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Five Parking Tips to Beat the Holiday Shopping Stress

Parking lot

By Julie E. Lee, Vice President & National Director, AARP Driver Safety, Education and Outreach

Although the winter holidays can be some of the most fun-filled times of the year, they can also be extremely stressful—with meals to prepare, houses to decorate and gifts to purchase. On Black Friday and in the weeks that follow, visiting a mall or shopping center can seem like a daunting task due to long lines, shoppers clamoring over sale prices, and crowded and chaotic parking lots.

According to the Insurance Institute for Highway Safety, it is especially important to be aware of your surroundings in parking lots, as approximately 20 percent of all car accidents occur in them. While these accidents are typically minor and are less likely to result in serious injuries or fatalities, they can damage your car and—if you’re at fault—may raise your insurance premiums.

Here are five tips from AARP Driver Safety to help keep you, your car and your wallet damage-free this holiday season.

  1. Slow down. On busy shopping days and in crowded parking lots, it’s best to assume that many drivers aren’t paying full attention to the road in front of them – much less the parking lot behind them. If you slow down in parking lots, driving no faster than 10 miles per hour—or less, if it’s crowded—you should have plenty of time to react to unexpected hazards and other drivers’ negligence, helping you avoid a costly collision.
  2. Stay calm. Be patient and try to stay calm when waiting in long lines of traffic or trying to find a parking spot. Tensions are often high this time of year; if you are feeling frustrated, take a few deep breaths and consider taking a space farther away from the store—the walk may even help calm you down and you will avoid possible altercations with agitated shoppers.
  3. Scan your surroundings before backing up. As you are walking to your car, take note of what—and who—is around. This is especially important during the busy holiday season, when more pedestrians may be walking behind and in front of your vehicle. If you do a full scan around the outside of your vehicle before getting into it, you’ll feel more confident backing out in a crowded lot. Once you’re in the driver’s seat, turn around fully before reversing your vehicle—do not rely on your mirrors. Be sure to look for young children, who are more difficult to spot.
  4. Be an aware pedestrian. According to the National Highway Traffic Safety Administration (NHTSA), pedestrian deaths were up 4 percent in 2010, the most recent data available. The uptick was due in large part to distracted driving and distracted walking —in 2011, more than 1,000 people were treated in emergency rooms for injuries caused by walking while talking or texting on their cell phone. When walking in a crowded parking lot, be aware of your surroundings. Take note of people getting into their cars, traffic markings and busy intersections. Most important, put away your phone to prevent a dangerous accident.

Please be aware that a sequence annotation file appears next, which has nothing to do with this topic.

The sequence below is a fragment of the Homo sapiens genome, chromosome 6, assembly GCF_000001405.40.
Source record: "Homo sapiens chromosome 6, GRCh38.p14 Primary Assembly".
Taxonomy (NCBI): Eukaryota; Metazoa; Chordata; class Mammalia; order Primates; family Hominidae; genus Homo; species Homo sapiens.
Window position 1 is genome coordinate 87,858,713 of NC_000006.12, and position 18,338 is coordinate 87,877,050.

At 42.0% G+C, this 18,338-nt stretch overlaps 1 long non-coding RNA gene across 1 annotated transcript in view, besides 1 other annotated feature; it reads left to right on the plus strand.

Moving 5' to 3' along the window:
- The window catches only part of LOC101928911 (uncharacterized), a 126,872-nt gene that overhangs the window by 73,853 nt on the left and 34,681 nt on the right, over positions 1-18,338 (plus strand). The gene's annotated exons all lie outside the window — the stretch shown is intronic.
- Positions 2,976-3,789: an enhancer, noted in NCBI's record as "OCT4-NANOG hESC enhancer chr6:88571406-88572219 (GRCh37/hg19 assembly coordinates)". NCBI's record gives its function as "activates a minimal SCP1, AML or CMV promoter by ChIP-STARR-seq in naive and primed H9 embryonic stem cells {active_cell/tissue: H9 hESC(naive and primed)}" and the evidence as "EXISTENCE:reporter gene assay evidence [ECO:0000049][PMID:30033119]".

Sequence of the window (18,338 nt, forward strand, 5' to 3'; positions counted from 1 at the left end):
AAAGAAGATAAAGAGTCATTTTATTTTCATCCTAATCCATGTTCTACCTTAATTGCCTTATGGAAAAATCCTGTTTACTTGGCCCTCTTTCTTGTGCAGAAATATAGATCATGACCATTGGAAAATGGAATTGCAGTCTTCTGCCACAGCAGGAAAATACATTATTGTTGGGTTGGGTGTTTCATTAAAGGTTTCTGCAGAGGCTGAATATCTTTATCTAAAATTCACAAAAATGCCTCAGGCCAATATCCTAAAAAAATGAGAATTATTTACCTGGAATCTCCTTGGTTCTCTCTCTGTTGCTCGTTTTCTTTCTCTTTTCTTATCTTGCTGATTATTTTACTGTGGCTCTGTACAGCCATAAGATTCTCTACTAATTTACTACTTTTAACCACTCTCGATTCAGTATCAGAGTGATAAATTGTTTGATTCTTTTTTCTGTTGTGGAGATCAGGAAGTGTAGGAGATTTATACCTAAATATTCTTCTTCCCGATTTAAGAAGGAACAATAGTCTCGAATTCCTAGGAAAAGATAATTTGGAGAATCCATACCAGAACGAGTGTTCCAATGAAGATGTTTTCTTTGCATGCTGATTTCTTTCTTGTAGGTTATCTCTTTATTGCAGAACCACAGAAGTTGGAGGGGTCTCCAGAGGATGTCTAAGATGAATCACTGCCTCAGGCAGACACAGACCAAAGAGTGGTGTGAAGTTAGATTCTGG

5. Be strategic about where you park. By parking in a space that is farther away from your destination, you’ll feel safer, get some exercise and may even avoid dings from other drivers’ doors. You may also be able to choose a spot with more room to navigate when backing up or parking.

You could also avoid the parking lot hassle altogether by shopping online. According to SmartMoney, more and more retailers are offering their sale prices and Black Friday specials online, so you can enjoy the deals from the comfort – and safety – of your home.

For more tips on how to stay safe on the road, consider taking a driver improvement course, such as the AARP Driver Safety course, available in a classroom or online setting, in both English and Spanish. In some states, you may even be eligible for an insurance discount upon completion of the AARP Driver Safety course.*

For more information, visit or call 1-888-AARP-NOW (1-888-227-7669).

*The insurance premium discount is not available in all states for the online or the classroom versions of the course. Requirements vary from state to state. In some states, separate rules may apply to online driver improvement courses. Please consult your insurance agent for further details.

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Julie Lee, Vice President and National Director of AARP Driver Safety, has more than 30 years experience in management, strategic planning, transportation and safety. With AARP for over eight years, Lee directs the largest driver improvement course designed for drivers age 50 and older.

(Photo courtesy of paulswansen/Flickr)

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